A couple of months ago rangers Greg Pingo and Pete Thorpe made the wonderful discovery of an ostrich nest in the grasslands.
It was a find completely by chance, as they were scanning for cheetah with their binoculars at the time when Greg happened to notice what looked like an ostrich’s neck sticking up out of the grass.
Moving in to investigate the pair found a male ostrich nursing a clutch of eggs. They couldn’t tell how many were there as the male stayed put.
Over the next few weeks we would check in on the nest from time to time. Interestingly we only ever saw the male brooding on the clutch; I say unusual as it’s the female that usually sits on the nest during the day and the male at night.
Less than a month ago Greg Pingo visited the nest site and found nothing but broken egg shells. We didn’t know if the chicks had hatched or if the nest had been raided by hyenas.
Then finally a couple of days ago, reports came in that the ostriches had been seen with chicks way down in the south of Londolozi – an area we haven’t been visiting recently owing to so much wildlife activity in the north and central sectors.
But in the last 24 hours we have managed to find the pair and their chicks on two separate occasions.
There are 18 chicks in total; a wonderful sight in an area not renowned for its population of these birds. Things have changed in the last few years though since the drought of 2015/16, and apart from this male and female pair there is another group of three females and a male that we regularly encounter.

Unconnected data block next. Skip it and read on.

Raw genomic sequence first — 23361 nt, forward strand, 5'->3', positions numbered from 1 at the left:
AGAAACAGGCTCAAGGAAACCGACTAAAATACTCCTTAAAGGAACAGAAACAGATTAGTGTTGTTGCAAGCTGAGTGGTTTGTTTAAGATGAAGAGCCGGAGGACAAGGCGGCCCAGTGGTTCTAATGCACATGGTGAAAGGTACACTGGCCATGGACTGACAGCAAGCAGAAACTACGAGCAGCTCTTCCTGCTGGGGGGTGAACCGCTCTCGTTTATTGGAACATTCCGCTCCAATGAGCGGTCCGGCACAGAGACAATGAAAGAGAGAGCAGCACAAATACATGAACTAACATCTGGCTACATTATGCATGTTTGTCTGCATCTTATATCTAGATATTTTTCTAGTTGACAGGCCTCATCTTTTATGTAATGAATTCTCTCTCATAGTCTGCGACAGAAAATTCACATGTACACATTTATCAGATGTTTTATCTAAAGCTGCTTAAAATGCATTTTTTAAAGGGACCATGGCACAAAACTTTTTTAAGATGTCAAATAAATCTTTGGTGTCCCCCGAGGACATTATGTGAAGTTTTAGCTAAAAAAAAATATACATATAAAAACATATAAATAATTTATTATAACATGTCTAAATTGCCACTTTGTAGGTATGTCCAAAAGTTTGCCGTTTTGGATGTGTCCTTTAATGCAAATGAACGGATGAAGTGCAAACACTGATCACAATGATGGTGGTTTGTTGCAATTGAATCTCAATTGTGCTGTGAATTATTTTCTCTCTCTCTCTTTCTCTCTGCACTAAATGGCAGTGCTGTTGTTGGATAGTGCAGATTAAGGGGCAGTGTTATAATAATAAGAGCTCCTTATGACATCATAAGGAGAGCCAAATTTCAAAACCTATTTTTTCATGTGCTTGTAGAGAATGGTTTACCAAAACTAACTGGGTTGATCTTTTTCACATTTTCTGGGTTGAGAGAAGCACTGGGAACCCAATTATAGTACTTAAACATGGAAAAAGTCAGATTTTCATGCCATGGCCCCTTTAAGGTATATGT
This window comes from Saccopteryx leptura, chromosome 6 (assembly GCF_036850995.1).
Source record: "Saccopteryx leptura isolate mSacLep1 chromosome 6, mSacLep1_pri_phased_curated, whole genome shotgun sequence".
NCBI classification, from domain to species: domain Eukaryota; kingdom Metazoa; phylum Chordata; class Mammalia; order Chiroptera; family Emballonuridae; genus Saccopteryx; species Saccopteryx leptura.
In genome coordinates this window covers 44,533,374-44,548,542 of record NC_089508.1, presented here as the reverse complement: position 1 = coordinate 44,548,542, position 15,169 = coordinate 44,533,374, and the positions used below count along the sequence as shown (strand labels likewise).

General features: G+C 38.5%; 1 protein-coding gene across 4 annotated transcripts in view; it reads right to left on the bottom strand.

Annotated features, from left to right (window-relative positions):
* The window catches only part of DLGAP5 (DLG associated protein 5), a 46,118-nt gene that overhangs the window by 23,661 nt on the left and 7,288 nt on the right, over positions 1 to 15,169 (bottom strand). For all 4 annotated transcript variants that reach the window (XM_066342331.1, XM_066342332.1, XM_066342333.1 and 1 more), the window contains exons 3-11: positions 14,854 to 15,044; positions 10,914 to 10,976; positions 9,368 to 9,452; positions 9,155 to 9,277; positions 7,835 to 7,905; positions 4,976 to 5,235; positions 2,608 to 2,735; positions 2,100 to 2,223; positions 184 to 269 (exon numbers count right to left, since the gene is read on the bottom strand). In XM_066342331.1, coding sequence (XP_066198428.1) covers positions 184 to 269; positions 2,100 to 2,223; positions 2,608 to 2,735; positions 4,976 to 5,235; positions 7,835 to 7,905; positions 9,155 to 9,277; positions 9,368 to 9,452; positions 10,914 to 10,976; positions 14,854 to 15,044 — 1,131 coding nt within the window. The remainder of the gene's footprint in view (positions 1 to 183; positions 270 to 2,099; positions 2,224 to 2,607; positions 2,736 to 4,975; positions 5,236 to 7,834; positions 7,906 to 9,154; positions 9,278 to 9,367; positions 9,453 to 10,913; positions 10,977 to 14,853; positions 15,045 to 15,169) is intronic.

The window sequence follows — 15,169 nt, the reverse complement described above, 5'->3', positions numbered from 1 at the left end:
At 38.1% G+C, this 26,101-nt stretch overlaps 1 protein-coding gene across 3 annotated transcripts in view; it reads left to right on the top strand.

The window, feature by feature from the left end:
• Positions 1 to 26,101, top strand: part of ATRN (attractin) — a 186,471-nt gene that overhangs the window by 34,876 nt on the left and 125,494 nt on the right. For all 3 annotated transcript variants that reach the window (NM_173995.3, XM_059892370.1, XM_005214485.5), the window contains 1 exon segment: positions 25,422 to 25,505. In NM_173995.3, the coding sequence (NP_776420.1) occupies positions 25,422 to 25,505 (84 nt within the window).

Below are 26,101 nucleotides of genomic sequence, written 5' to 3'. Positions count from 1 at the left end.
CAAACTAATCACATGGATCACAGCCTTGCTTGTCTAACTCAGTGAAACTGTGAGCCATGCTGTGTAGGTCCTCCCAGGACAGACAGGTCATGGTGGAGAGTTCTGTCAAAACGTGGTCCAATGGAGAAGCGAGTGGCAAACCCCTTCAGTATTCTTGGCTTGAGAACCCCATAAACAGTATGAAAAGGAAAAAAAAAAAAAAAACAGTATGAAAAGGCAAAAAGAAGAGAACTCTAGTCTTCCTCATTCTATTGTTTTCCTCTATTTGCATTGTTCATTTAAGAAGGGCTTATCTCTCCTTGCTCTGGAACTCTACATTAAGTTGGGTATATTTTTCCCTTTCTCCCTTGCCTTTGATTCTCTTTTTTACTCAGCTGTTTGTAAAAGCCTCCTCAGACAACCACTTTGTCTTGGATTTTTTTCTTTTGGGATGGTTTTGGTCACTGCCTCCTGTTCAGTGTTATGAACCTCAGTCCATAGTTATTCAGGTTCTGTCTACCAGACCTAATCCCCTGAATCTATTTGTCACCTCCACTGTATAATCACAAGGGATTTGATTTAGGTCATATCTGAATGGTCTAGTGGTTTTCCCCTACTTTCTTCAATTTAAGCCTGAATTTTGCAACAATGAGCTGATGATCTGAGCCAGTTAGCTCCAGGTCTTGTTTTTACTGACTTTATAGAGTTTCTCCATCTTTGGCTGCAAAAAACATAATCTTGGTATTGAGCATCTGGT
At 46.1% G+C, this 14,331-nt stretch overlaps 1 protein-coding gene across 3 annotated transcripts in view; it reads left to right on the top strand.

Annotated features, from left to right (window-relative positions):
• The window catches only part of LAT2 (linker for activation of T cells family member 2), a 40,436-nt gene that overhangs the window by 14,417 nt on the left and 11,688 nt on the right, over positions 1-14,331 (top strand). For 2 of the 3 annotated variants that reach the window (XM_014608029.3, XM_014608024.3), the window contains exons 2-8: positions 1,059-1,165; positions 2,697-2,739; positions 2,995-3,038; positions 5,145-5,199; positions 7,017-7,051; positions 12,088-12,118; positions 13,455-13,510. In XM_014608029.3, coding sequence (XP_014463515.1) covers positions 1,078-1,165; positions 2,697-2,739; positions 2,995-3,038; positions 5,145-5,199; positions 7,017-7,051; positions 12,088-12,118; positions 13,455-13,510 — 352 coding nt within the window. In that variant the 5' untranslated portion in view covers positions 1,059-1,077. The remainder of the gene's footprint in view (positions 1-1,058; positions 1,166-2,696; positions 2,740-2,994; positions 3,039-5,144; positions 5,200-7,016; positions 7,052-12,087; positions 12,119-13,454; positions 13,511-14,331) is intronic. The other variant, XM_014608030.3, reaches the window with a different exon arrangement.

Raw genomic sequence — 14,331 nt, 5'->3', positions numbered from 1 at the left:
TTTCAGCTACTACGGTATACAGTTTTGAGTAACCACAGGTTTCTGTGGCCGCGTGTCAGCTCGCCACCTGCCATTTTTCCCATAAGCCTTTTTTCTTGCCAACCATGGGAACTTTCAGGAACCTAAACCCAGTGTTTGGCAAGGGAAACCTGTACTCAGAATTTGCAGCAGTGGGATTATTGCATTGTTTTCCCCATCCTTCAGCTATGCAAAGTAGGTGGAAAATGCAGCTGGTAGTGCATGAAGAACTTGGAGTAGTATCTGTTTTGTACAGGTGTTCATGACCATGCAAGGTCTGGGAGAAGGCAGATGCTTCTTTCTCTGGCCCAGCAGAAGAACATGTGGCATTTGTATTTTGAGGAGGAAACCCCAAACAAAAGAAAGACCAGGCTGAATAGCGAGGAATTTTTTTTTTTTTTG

Add the 18 chicks to the mix and there are currently 24 ostriches roaming the Londolozi grasslands.
In a predator-rich environment it is unlikely that all the chicks will survive to adulthood (a combined clutch of 23 completely disappeared last year), but one can always hope…
The chicks are only a couple of weeks old, but by four to five months they will be almost half the size of the adults. Their rapid growth is in their favour, as the quicker they get bigger, the less vulnerable they become.
Let’s hope that in early 2021 we can still report over ten chicks trotting along behind their parents.
I think 2020 is overdue to deliver some goodness…